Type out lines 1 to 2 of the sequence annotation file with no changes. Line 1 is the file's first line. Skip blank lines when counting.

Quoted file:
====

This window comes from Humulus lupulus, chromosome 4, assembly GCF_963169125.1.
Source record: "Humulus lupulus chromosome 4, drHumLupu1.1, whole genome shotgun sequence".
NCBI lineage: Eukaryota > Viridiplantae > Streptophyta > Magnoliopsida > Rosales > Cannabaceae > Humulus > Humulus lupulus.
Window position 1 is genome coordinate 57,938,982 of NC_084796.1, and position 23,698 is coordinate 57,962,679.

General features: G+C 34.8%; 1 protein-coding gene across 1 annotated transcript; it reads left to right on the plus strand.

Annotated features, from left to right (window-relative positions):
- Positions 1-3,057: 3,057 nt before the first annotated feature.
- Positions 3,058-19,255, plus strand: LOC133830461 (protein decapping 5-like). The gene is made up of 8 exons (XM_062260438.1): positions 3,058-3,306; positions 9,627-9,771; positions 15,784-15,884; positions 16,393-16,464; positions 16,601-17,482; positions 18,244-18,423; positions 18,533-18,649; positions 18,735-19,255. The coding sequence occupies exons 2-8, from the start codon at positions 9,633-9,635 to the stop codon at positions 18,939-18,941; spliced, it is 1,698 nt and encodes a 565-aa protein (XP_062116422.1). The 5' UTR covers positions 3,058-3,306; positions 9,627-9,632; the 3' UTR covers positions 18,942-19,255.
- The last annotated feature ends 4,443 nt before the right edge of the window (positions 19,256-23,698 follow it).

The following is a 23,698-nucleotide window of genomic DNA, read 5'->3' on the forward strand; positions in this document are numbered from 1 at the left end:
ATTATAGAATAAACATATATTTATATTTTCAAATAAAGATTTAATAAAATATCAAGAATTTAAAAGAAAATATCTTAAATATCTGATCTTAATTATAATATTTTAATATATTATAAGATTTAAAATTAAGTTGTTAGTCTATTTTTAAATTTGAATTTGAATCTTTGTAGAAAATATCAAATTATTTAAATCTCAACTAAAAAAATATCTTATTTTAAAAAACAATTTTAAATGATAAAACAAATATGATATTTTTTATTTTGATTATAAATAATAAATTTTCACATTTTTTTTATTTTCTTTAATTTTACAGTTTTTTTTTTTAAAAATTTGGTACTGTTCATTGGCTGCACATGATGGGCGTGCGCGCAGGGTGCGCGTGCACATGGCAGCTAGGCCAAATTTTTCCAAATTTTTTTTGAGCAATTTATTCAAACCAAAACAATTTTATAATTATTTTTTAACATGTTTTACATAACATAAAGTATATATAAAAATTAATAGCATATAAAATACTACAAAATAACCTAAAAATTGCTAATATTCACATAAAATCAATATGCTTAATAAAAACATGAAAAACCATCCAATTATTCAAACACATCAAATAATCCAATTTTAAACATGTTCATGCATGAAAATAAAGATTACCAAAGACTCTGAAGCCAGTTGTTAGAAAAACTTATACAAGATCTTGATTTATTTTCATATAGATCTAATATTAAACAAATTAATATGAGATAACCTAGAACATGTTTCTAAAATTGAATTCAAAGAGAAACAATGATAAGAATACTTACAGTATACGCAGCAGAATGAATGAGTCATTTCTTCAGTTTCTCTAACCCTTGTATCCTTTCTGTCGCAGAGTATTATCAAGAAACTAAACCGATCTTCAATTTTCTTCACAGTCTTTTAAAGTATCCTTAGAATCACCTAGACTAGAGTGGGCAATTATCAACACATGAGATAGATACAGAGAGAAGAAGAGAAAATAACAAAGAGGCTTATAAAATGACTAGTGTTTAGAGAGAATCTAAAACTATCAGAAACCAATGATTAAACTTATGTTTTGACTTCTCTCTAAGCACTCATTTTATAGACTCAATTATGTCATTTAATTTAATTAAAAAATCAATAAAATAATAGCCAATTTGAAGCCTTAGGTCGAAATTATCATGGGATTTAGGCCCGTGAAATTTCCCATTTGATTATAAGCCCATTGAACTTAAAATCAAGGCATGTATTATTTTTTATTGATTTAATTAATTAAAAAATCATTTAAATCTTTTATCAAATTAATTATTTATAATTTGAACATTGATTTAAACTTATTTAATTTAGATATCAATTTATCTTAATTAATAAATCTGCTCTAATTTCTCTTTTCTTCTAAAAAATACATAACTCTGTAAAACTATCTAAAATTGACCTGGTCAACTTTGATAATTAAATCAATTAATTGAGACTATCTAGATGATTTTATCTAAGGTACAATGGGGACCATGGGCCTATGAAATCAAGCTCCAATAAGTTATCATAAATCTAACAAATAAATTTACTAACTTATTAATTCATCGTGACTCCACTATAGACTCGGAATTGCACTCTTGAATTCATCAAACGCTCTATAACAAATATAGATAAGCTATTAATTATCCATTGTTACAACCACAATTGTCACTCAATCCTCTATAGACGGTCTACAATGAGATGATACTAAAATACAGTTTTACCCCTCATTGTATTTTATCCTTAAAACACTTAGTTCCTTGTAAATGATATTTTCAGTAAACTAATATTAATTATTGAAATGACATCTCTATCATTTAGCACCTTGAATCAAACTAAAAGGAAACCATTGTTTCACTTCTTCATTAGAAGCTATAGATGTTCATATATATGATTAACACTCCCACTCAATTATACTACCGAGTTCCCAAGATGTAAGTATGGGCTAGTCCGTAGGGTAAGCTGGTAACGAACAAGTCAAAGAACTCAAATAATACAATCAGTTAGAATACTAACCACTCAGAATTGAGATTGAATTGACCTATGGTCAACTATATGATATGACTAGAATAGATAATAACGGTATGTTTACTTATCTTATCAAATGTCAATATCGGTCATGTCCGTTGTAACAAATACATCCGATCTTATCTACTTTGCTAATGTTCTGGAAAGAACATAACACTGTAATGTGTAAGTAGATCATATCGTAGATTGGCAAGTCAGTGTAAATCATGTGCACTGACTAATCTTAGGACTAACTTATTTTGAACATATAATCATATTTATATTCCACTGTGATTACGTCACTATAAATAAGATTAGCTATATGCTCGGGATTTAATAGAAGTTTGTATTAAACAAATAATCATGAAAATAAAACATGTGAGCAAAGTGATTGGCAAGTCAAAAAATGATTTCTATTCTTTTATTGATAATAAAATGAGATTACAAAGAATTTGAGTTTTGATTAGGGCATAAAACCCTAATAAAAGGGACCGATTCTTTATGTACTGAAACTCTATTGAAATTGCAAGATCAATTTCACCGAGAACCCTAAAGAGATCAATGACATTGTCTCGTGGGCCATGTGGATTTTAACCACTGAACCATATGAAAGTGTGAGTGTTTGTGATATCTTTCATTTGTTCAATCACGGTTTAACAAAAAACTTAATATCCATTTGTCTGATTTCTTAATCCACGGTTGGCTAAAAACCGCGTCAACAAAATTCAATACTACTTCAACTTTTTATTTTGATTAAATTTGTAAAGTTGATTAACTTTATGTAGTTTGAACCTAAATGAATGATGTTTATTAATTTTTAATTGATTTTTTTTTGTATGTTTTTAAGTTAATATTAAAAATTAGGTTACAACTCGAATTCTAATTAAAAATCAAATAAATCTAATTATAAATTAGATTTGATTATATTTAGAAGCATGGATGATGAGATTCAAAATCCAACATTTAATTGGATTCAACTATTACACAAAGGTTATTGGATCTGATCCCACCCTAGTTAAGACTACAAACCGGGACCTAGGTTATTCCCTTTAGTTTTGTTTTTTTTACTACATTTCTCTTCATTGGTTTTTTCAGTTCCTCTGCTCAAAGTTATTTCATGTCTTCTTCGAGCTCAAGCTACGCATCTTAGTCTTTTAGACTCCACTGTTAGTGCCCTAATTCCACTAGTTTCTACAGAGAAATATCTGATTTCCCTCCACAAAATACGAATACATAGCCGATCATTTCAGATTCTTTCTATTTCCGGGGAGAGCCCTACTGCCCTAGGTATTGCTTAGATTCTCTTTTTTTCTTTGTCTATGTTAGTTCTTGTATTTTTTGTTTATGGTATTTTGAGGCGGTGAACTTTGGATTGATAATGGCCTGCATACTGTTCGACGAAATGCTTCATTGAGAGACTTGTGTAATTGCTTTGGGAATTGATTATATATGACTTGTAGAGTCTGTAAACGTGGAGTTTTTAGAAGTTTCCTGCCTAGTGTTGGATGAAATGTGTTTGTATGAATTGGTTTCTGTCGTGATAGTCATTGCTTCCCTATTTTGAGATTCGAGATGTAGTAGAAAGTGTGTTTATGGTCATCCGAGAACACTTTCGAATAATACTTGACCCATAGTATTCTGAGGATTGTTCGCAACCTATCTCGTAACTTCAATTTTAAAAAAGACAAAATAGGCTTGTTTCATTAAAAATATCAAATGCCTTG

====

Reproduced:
This window comes from Humulus lupulus, chromosome 4, assembly GCF_963169125.1.
Source record: "Humulus lupulus chromosome 4, drHumLupu1.1, whole genome shotgun sequence".